2nd man charged in brawl in city hall

Brawl at Court Hearing

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Brawl at Court Hearing


Youngstown police use force to break up a melee Wednesday morning in the hallway of the Youngstown Municipal Court in City Hall. The fight began between the friends and family members of murder suspect Melvin Shaw and those of shooting victim Tracee Banks. Shaw was arraigned before the melee.


Melvin Shaw, 18, of Idlewood Avenue was video arraigned Wednesday in Youngstown Municipal Court on charges in the murder of Tracee Banks, 17, and attempted murder of Ohio State University football recruit Jamel Turner, 18.


Wade Shaw, 35, of Youngstown, is shown on the ground after Youngstown police shocked him with a Taser for his involvement in a melee outside Youngstown Municipal Court. Shaw was charged with disorderly conduct, assault and resisting arrest and is in Mahoning County jail. The relationship of Wade Shaw and Melvin Shaw wasn’t clear.

By John W. Goodwin Jr.



Police have arrested 24-year-old Clyde Hudson after a brawl in city hall last week, but Hudson’s problems with law enforcement extend far beyond the punches thrown outside a courtroom.

Hudson, who lists addresses on Cook Avenue in Boardman and Idlewood Avenue in the city, was arrested Monday by Boardman police on a warrant charging disorderly conduct and failure to disperse. He is in Mahoning County jail.

Earlier this month, Melvin S. Shaw II, 18, of Idlewood Avenue, was arraigned in municipal court because of his reported role in the shooting death of Tracee Banks, 17, and attempted murder of Ohio State University football recruit Jamel Turner, 18.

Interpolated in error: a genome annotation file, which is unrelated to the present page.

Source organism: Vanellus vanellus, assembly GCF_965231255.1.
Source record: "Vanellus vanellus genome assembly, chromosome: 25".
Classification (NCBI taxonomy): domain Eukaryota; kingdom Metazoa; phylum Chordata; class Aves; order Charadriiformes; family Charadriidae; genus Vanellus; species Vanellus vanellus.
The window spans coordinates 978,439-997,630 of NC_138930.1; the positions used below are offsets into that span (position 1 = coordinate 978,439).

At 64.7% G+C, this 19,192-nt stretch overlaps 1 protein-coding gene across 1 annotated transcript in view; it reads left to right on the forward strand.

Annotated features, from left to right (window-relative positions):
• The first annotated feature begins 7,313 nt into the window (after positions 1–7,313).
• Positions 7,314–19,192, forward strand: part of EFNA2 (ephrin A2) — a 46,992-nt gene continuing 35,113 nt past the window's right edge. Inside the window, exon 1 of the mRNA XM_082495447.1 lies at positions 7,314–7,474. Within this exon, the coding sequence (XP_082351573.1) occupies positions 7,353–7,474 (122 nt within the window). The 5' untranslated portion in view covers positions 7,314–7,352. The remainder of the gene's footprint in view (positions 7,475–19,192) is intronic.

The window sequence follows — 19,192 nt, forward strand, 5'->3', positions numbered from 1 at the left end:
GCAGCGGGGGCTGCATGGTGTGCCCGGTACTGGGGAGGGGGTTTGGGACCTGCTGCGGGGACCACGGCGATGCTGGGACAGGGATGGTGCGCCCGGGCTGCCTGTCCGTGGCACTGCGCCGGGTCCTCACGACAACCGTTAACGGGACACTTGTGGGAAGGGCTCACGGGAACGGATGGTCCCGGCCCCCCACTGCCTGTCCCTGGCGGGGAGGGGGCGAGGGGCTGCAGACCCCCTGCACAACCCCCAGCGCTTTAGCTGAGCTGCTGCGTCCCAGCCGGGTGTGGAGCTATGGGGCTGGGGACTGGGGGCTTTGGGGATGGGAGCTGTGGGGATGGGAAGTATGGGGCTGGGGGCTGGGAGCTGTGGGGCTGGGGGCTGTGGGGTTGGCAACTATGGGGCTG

After the arraignment, as family and friends of the victim and the suspect left the courtroom, an altercation broke out, and dozens of police officers rushed to the scene.

Wade Shaw, 35, of Youngstown, was charged with disorderly conduct, assault and resisting arrest after the fight.

Police said Hudson was a major contributor to the violence taking place after the court proceedings. His photo is on display at the entrance to the city’s police department asking guards to alert authorities if he appears in the building or city hall.

Hudson’s recent problems with police actually begin in February when he was indicted on charges of illegal possession of a firearm, improperly handling a firearm and felonious assault.

He posted a $60,000 bond and walked out of jail in February but has had numerous run-ins with law enforcement since that time.

According to the city prosecutor’s office, police have conducted a half- dozen controlled drug buys at the home Hudson uses as his address for electronically monitored house arrest.

The address was subsequently raided for drugs in April.

Prosecutors say Hudson also is being charged with tampering with a water meter in an alleged illegal water tap.

He was charged this week with aggravated menacing and illegal possession of a weapon after an incident with a woman earlier this year.

Bond was set at $160,000 in the most-recent aggravated- menacing charge.

Prosecutor Jay Macejko said the crimes with which Hudson has been charged since February could have been prevented if his bond had been set higher for having a gun.

He said illegally possessing a gun, however, is not considered a crime of violence under the county’s prisoner-release program, so Hudson was able to make bond.

“The biggest problem here and the way we can address it is to start tailoring who stays in jail. You can’t just look at what a person’s current charges are. You have to look at the history,” Macejko said.

Macejko said his office looks at each accused individual and argues to have that person incarcerated or released on bond on a case-by-case basis.

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